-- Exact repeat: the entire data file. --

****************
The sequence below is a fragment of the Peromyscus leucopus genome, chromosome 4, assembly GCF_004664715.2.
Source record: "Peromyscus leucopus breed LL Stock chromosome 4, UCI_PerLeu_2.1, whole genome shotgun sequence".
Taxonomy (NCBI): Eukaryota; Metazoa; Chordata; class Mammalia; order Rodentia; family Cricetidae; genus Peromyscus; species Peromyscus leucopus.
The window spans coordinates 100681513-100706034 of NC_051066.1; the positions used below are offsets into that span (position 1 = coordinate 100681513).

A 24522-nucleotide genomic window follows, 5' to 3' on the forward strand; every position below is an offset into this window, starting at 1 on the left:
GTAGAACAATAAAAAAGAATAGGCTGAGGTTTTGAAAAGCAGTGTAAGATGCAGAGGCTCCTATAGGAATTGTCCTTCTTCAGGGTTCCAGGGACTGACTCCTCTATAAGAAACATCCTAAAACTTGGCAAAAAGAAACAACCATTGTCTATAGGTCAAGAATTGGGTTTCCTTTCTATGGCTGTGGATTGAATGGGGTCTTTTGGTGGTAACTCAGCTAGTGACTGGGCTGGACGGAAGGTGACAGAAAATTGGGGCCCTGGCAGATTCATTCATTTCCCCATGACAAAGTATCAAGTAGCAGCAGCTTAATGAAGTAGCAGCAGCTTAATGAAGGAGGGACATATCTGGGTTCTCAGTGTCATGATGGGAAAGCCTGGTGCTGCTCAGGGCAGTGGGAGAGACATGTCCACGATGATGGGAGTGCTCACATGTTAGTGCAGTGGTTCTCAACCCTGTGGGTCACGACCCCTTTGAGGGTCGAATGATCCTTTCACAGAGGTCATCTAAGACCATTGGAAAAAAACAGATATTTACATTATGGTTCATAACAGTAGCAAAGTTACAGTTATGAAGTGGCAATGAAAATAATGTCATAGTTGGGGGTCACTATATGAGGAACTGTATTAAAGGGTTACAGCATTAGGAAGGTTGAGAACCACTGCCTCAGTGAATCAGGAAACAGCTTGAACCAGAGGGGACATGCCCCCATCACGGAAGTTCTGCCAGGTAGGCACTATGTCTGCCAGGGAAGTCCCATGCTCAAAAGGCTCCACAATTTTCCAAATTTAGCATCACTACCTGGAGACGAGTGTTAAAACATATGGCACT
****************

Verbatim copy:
The sequence below is a fragment of the Peromyscus leucopus genome, chromosome 4, assembly GCF_004664715.2.
Source record: "Peromyscus leucopus breed LL Stock chromosome 4, UCI_PerLeu_2.1, whole genome shotgun sequence".
Taxonomy (NCBI): Eukaryota; Metazoa; Chordata; class Mammalia; order Rodentia; family Cricetidae; genus Peromyscus; species Peromyscus leucopus.
The window spans coordinates 100681513-100706034 of NC_051066.1; the positions used below are offsets into that span (position 1 = coordinate 100681513).

A 24522-nucleotide genomic window follows, 5' to 3' on the forward strand; every position below is an offset into this window, starting at 1 on the left:
GTAGAACAATAAAAAAGAATAGGCTGAGGTTTTGAAAAGCAGTGTAAGATGCAGAGGCTCCTATAGGAATTGTCCTTCTTCAGGGTTCCAGGGACTGACTCCTCTATAAGAAACATCCTAAAACTTGGCAAAAAGAAACAACCATTGTCTATAGGTCAAGAATTGGGTTTCCTTTCTATGGCTGTGGATTGAATGGGGTCTTTTGGTGGTAACTCAGCTAGTGACTGGGCTGGACGGAAGGTGACAGAAAATTGGGGCCCTGGCAGATTCATTCATTTCCCCATGACAAAGTATCAAGTAGCAGCAGCTTAATGAAGTAGCAGCAGCTTAATGAAGGAGGGACATATCTGGGTTCTCAGTGTCATGATGGGAAAGCCTGGTGCTGCTCAGGGCAGTGGGAGAGACATGTCCACGATGATGGGAGTGCTCACATGTTAGTGCAGTGGTTCTCAACCCTGTGGGTCACGACCCCTTTGAGGGTCGAATGATCCTTTCACAGAGGTCATCTAAGACCATTGGAAAAAAACAGATATTTACATTATGGTTCATAACAGTAGCAAAGTTACAGTTATGAAGTGGCAATGAAAATAATGTCATAGTTGGGGGTCACTATATGAGGAACTGTATTAAAGGGTTACAGCATTAGGAAGGTTGAGAACCACTGCCTCAGTGAATCAGGAAACAGCTTGAACCAGAGGGGACATGCCCCCATCACGGAAGTTCTGCCAGGTAGGCACTATGTCTGCCAGGGAAGTCCCATGCTCAAAAGGCTCCACAATTTTCCAAATTTAGCATCACTACCTGGAGACGAGTGTTAAAACATATGGCACT